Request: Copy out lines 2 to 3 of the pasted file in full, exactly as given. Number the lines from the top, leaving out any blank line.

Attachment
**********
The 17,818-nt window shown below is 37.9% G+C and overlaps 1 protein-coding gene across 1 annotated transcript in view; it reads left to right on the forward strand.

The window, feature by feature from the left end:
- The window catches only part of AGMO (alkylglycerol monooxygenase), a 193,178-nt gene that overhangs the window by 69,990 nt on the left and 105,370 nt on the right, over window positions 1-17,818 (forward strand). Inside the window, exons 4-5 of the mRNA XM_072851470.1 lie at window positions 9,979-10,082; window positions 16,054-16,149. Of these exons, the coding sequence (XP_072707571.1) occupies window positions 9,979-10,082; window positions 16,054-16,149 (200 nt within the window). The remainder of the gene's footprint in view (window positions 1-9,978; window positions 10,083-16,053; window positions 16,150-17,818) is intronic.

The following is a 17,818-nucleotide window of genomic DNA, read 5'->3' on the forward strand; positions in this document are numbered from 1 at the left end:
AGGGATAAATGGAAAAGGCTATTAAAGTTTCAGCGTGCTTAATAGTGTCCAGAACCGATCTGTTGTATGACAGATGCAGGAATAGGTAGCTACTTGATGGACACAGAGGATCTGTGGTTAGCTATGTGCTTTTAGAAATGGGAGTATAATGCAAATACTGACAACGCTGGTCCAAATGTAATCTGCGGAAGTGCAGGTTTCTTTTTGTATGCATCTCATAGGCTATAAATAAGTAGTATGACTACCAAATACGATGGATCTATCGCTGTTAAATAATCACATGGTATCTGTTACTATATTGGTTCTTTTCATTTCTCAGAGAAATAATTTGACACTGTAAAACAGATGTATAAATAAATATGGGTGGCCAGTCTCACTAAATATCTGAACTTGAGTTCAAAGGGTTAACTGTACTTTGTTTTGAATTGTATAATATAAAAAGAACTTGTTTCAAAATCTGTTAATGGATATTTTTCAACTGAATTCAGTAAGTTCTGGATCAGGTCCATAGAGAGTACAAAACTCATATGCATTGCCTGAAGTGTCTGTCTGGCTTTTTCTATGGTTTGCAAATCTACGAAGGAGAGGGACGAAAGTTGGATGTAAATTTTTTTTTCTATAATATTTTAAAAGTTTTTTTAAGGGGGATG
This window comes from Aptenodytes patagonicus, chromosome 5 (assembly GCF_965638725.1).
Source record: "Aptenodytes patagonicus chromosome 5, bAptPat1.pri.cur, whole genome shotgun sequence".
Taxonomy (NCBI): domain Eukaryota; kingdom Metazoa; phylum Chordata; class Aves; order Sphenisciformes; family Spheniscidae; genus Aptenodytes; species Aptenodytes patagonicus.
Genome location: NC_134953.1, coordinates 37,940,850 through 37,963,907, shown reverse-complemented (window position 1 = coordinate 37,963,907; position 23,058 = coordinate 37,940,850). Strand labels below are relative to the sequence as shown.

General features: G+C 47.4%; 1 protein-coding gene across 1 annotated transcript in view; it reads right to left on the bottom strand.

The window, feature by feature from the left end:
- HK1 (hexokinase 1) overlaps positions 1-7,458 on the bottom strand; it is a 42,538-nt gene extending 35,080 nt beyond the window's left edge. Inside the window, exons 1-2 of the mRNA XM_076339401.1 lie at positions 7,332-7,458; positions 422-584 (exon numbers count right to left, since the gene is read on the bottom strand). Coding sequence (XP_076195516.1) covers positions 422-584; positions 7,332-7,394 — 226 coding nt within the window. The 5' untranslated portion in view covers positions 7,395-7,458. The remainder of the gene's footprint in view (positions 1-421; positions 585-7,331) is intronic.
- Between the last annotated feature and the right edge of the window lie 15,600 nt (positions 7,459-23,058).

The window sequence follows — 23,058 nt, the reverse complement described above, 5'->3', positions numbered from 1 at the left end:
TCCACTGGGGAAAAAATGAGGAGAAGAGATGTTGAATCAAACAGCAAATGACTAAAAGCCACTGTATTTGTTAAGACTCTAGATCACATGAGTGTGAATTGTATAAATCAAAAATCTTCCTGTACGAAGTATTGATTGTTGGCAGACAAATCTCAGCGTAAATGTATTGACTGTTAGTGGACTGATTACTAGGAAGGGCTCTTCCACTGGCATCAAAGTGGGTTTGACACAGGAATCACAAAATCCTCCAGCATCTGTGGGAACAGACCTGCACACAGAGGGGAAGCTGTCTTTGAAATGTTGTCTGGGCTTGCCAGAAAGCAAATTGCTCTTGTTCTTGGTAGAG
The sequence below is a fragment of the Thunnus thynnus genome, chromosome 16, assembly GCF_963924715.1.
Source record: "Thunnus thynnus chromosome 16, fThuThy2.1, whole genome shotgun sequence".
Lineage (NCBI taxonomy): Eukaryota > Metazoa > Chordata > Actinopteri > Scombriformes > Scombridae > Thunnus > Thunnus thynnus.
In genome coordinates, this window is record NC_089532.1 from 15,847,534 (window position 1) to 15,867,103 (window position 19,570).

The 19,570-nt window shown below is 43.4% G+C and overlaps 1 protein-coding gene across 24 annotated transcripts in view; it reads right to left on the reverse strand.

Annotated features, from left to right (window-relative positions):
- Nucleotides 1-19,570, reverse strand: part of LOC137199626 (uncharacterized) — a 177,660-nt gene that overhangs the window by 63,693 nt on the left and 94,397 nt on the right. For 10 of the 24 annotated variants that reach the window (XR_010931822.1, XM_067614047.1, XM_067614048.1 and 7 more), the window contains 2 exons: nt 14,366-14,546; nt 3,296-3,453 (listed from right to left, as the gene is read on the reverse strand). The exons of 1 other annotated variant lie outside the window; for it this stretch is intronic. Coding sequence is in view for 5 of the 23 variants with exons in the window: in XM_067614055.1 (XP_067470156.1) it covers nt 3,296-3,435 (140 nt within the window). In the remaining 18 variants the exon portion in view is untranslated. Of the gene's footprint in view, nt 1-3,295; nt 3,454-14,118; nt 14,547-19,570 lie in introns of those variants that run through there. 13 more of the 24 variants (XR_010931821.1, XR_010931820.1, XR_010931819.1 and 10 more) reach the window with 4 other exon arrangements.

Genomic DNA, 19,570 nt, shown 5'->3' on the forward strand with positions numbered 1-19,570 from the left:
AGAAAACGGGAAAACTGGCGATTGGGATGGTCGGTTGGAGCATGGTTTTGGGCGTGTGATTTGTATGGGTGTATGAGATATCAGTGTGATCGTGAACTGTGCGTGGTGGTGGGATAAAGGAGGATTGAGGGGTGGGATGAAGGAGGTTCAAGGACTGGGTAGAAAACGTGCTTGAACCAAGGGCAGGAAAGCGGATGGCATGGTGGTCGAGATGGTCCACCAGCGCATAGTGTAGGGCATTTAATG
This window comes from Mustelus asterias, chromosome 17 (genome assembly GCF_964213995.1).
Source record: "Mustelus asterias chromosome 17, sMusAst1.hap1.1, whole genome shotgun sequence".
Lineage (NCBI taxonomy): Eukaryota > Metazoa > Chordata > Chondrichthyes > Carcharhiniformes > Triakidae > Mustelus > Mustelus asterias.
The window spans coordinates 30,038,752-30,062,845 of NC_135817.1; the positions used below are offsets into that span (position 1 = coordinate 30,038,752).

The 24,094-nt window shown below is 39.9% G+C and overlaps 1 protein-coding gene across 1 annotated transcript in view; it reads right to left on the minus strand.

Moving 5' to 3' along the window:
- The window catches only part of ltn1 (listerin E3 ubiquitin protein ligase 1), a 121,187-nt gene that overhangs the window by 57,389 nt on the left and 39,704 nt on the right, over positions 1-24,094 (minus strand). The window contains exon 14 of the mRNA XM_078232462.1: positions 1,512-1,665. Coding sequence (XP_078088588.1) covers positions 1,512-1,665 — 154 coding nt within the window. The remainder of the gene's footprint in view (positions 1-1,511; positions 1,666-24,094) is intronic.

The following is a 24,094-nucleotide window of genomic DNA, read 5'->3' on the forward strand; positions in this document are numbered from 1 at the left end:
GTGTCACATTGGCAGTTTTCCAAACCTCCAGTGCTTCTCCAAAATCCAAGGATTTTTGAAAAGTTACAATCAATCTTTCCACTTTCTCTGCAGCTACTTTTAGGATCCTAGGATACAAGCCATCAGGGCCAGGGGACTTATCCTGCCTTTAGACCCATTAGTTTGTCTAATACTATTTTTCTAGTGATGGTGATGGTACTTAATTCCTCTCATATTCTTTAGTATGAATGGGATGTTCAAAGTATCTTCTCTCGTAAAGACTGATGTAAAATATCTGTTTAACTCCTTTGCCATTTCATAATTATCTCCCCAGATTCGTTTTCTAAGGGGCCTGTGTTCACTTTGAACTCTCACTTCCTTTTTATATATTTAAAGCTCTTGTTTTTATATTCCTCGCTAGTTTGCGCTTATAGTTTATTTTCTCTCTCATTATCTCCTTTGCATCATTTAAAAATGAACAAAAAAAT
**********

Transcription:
The window, feature by feature from the left end:
- The window catches only part of AGMO (alkylglycerol monooxygenase), a 193,178-nt gene that overhangs the window by 69,990 nt on the left and 105,370 nt on the right, over window positions 1-17,818 (forward strand). Inside the window, exons 4-5 of the mRNA XM_072851470.1 lie at window positions 9,979-10,082; window positions 16,054-16,149. Of these exons, the coding sequence (XP_072707571.1) occupies window positions 9,979-10,082; window positions 16,054-16,149 (200 nt within the window). The remainder of the gene's footprint in view (window positions 1-9,978; window positions 10,083-16,053; window positions 16,150-17,818) is intronic.